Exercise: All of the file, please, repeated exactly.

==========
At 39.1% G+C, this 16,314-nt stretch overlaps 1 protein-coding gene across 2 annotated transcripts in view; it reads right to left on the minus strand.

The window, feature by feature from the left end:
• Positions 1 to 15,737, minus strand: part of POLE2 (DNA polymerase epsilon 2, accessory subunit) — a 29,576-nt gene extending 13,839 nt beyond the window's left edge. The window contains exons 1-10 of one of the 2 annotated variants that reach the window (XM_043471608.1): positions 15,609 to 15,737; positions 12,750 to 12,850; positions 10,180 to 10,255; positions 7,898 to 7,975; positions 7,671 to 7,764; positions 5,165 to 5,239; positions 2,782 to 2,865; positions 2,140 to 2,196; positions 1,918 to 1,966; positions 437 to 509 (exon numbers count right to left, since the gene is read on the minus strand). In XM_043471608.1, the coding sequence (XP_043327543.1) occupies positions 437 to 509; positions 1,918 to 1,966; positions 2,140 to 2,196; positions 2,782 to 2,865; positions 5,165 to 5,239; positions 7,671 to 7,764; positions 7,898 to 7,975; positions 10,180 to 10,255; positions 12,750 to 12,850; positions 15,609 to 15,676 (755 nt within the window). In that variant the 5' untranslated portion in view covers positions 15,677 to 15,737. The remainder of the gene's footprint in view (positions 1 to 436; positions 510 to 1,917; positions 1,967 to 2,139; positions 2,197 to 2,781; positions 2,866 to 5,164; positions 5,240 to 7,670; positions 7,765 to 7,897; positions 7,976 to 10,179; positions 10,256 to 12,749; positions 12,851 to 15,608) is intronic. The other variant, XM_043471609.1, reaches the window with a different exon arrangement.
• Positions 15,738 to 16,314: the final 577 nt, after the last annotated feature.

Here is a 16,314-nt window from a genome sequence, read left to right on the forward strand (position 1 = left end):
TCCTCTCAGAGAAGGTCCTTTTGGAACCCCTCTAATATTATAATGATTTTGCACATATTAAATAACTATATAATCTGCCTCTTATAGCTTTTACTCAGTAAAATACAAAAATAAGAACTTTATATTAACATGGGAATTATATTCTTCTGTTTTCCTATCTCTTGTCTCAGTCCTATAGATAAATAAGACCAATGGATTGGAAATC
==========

At 39.1% G+C, this 16,314-nt stretch overlaps 1 protein-coding gene across 2 annotated transcripts in view; it reads right to left on the minus strand.

The window, feature by feature from the left end:
• Positions 1 to 15,737, minus strand: part of POLE2 (DNA polymerase epsilon 2, accessory subunit) — a 29,576-nt gene extending 13,839 nt beyond the window's left edge. The window contains exons 1-10 of one of the 2 annotated variants that reach the window (XM_043471608.1): positions 15,609 to 15,737; positions 12,750 to 12,850; positions 10,180 to 10,255; positions 7,898 to 7,975; positions 7,671 to 7,764; positions 5,165 to 5,239; positions 2,782 to 2,865; positions 2,140 to 2,196; positions 1,918 to 1,966; positions 437 to 509 (exon numbers count right to left, since the gene is read on the minus strand). In XM_043471608.1, the coding sequence (XP_043327543.1) occupies positions 437 to 509; positions 1,918 to 1,966; positions 2,140 to 2,196; positions 2,782 to 2,865; positions 5,165 to 5,239; positions 7,671 to 7,764; positions 7,898 to 7,975; positions 10,180 to 10,255; positions 12,750 to 12,850; positions 15,609 to 15,676 (755 nt within the window). In that variant the 5' untranslated portion in view covers positions 15,677 to 15,737. The remainder of the gene's footprint in view (positions 1 to 436; positions 510 to 1,917; positions 1,967 to 2,139; positions 2,197 to 2,781; positions 2,866 to 5,164; positions 5,240 to 7,670; positions 7,765 to 7,897; positions 7,976 to 10,179; positions 10,256 to 12,749; positions 12,851 to 15,608) is intronic. The other variant, XM_043471609.1, reaches the window with a different exon arrangement.
• Positions 15,738 to 16,314: the final 577 nt, after the last annotated feature.

Here is a 16,314-nt window from a genome sequence, read left to right on the forward strand (position 1 = left end):
TCCTCTCAGAGAAGGTCCTTTTGGAACCCCTCTAATATTATAATGATTTTGCACATATTAAATAACTATATAATCTGCCTCTTATAGCTTTTACTCAGTAAAATACAAAAATAAGAACTTTATATTAACATGGGAATTATATTCTTCTGTTTTCCTATCTCTTGTCTCAGTCCTATAGATAAATAAGACCAATGGATTGGAAATC